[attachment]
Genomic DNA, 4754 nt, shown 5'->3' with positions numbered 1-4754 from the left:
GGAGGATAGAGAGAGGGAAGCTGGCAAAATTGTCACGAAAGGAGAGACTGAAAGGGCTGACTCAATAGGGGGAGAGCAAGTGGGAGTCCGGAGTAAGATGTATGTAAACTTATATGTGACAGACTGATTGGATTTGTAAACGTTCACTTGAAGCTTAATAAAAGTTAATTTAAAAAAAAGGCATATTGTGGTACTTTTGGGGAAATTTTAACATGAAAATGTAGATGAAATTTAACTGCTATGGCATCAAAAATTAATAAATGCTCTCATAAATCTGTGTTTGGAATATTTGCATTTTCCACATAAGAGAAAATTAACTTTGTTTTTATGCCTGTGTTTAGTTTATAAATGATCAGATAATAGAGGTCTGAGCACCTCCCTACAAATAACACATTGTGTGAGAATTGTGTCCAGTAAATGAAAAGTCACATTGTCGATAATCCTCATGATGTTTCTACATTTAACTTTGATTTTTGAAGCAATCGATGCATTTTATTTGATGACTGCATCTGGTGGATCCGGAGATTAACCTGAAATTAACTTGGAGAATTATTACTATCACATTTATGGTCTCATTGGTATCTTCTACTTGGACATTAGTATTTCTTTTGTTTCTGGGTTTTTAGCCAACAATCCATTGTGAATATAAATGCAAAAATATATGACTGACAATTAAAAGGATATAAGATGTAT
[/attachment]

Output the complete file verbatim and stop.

Genomic DNA, 4754 nt, shown 5'->3' with positions numbered 1-4754 from the left:
GGAGGATAGAGAGAGGGAAGCTGGCAAAATTGTCACGAAAGGAGAGACTGAAAGGGCTGACTCAATAGGGGGAGAGCAAGTGGGAGTCCGGAGTAAGATGTATGTAAACTTATATGTGACAGACTGATTGGATTTGTAAACGTTCACTTGAAGCTTAATAAAAGTTAATTTAAAAAAAAGGCATATTGTGGTACTTTTGGGGAAATTTTAACATGAAAATGTAGATGAAATTTAACTGCTATGGCATCAAAAATTAATAAATGCTCTCATAAATCTGTGTTTGGAATATTTGCATTTTCCACATAAGAGAAAATTAACTTTGTTTTTATGCCTGTGTTTAGTTTATAAATGATCAGATAATAGAGGTCTGAGCACCTCCCTACAAATAACACATTGTGTGAGAATTGTGTCCAGTAAATGAAAAGTCACATTGTCGATAATCCTCATGATGTTTCTACATTTAACTTTGATTTTTGAAGCAATCGATGCATTTTATTTGATGACTGCATCTGGTGGATCCGGAGATTAACCTGAAATTAACTTGGAGAATTATTACTATCACATTTATGGTCTCATTGGTATCTTCTACTTGGACATTAGTATTTCTTTTGTTTCTGGGTTTTTAGCCAACAATCCATTGTGAATATAAATGCAAAAATATATGACTGACAATTAAAAGGATATAAGATGTAT